N20 DC Motor with Magnetic Encoder – 6V with Various Gear Ratio – Range
The first step in a robotics project is to get a motor spinning. Once you’ve done that you quickly learn that not all motors go the same speed, even if they are the same part number! There are always variations that relate to voltage, environment, and manufacturing changes. So, the second step is to figure out how fast it’s going! Turns out that’s not so easy, but the best way to get started is to add an encoder wheel and an optical counter. As the motor turns, the attached encoder wheel spins, causing the counter to detect each passing spoke and that lets your microcontroller count and determine speed.
If you want to do one better, add a second counter, and now you can tell direction as well as speed! All this wiring is kind of a pain, so that’s why this motor is really nice! It has a magnetic wheel and two hall effect sensors already attached. Using this motor is a breeze, and it’s a nice small motor as well, in the ‘standard’ N20 size.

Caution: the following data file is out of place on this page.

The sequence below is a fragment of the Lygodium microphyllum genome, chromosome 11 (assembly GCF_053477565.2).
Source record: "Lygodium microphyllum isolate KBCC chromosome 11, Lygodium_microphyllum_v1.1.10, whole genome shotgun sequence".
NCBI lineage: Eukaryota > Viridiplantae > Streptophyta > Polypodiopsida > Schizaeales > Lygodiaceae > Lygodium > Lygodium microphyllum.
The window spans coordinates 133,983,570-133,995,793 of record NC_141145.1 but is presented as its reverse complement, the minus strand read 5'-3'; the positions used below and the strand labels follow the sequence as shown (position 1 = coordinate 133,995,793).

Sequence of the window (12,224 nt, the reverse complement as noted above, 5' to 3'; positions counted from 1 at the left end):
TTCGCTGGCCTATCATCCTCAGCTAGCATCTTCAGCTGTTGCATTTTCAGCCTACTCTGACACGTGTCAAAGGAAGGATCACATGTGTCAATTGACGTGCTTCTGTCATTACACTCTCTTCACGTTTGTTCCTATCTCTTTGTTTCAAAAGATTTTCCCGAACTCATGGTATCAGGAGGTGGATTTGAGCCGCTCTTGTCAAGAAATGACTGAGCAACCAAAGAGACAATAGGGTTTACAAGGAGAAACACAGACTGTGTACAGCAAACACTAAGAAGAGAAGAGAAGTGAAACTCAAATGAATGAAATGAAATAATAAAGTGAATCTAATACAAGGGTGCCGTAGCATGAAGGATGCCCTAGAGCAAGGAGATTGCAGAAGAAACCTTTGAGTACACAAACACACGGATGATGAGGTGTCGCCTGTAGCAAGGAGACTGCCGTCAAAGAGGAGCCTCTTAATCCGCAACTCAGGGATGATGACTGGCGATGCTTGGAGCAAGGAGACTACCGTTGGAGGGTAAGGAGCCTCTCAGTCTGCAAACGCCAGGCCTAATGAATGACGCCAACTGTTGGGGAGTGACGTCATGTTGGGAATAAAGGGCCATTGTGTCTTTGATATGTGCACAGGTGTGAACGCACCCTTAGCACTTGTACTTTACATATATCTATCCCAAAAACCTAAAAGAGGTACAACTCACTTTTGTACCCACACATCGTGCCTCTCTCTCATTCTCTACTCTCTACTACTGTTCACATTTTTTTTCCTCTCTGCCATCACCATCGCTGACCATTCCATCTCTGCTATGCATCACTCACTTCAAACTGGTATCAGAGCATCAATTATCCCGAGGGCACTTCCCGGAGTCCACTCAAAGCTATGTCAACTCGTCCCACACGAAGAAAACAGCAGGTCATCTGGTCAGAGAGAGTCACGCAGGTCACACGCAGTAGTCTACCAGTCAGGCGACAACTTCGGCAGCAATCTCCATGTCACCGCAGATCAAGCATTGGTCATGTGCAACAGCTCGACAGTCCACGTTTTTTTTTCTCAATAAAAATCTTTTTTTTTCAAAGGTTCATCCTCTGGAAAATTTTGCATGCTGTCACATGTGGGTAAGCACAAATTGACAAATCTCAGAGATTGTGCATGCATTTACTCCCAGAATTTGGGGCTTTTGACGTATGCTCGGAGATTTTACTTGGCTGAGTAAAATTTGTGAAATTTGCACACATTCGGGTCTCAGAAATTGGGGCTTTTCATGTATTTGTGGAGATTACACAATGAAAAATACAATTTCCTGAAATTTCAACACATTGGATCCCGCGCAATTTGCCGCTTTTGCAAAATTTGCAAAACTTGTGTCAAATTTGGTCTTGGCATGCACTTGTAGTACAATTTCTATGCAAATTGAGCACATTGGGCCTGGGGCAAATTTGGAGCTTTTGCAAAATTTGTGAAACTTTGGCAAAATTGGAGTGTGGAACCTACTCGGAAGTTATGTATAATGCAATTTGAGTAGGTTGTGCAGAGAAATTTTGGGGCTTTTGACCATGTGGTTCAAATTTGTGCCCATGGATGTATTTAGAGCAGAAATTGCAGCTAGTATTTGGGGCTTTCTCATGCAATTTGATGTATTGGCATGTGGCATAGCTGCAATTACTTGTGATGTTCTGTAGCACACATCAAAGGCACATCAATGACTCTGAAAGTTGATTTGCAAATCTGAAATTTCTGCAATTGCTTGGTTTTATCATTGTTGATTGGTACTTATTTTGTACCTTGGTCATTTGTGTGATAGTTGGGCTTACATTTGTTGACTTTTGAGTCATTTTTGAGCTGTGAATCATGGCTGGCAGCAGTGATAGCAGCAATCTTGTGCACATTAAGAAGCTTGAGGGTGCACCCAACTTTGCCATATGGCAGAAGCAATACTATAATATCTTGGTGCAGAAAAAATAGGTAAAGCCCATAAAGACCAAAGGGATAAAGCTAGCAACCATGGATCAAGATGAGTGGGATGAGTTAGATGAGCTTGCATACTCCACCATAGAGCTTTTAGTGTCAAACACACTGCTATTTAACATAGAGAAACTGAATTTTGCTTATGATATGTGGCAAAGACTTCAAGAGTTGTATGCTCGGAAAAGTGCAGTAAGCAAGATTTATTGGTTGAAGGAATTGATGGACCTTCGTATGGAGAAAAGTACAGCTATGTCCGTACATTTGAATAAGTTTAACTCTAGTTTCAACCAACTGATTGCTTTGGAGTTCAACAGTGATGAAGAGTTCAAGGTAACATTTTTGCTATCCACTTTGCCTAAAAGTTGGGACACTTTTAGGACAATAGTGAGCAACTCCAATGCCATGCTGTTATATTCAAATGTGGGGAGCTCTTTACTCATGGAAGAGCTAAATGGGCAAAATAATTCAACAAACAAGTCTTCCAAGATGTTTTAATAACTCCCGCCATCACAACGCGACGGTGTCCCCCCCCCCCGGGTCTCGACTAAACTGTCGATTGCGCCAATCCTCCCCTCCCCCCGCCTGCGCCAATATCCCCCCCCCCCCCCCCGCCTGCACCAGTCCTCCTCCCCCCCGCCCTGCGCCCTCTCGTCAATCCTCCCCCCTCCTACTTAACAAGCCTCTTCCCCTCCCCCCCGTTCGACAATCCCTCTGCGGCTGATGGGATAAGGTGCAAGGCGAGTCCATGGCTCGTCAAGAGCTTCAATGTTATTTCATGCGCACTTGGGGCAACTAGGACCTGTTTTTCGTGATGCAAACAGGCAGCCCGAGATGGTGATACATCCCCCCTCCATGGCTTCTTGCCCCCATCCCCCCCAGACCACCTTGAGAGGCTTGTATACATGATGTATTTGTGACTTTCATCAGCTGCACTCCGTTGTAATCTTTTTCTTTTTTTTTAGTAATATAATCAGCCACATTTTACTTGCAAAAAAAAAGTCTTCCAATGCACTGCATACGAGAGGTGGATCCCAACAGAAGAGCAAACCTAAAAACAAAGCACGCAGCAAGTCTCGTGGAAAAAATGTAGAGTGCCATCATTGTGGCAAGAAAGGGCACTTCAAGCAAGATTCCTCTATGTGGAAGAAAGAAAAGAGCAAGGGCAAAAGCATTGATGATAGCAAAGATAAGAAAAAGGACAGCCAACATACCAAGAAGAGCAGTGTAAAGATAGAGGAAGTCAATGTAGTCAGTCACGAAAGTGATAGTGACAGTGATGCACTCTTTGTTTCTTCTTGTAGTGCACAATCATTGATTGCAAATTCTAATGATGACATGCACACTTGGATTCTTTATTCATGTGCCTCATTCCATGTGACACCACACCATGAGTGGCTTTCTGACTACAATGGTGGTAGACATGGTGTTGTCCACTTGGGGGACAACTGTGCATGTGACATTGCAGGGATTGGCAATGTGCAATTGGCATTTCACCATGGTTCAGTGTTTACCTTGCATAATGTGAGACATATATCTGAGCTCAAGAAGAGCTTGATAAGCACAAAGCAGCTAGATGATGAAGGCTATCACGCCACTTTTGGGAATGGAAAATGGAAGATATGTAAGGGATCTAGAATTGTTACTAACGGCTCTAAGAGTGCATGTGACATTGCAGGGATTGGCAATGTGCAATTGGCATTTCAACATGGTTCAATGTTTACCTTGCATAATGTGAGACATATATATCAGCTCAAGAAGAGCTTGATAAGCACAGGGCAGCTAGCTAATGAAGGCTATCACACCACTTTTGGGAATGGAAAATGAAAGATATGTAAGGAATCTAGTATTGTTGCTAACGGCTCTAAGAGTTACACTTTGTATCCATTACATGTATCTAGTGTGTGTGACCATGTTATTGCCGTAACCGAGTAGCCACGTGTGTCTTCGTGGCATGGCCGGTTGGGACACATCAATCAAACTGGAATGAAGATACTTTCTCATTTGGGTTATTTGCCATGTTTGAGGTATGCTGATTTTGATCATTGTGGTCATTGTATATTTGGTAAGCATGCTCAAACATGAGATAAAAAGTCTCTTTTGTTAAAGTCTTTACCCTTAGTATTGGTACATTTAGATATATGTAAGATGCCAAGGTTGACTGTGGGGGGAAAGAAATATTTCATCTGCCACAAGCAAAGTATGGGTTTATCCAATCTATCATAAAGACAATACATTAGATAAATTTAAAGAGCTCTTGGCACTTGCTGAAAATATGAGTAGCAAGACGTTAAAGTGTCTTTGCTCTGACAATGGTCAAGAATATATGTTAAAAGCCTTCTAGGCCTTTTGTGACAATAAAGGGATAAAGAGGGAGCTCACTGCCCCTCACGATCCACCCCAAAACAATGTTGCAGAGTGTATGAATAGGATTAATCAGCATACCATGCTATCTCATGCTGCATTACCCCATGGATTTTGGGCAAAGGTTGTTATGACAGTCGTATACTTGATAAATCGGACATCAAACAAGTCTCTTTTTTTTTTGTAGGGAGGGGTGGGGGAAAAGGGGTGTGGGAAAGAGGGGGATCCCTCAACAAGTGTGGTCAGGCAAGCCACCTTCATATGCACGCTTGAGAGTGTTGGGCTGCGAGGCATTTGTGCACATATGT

Provide 4.5 to 6V DC (nominal) to the white and red wires – these connect to your motor driver and can be PWM’d for speed adjustment and direction by using an H-bridge.
Connect the black wire to your microcontroller ground pin, and the blue wire to 3-5V DC (we tried both, works fine) use whichever voltage your microcontroller uses. Then you can read the hall effect outputs on the yellow and green wires. Here is an example sketch here for Arduino, it can be adapted to other languages – basically you just want to interrupt on one of the encoder pins, use count the time since the last interrupt, and multiply the count time by 14-counts-per-revolution and the gear ratio.
DC Motor Dimensions:
- Length (excluding shaft): 30.5mm
- Width: 18.5mm
- Wire Length: ~150mm long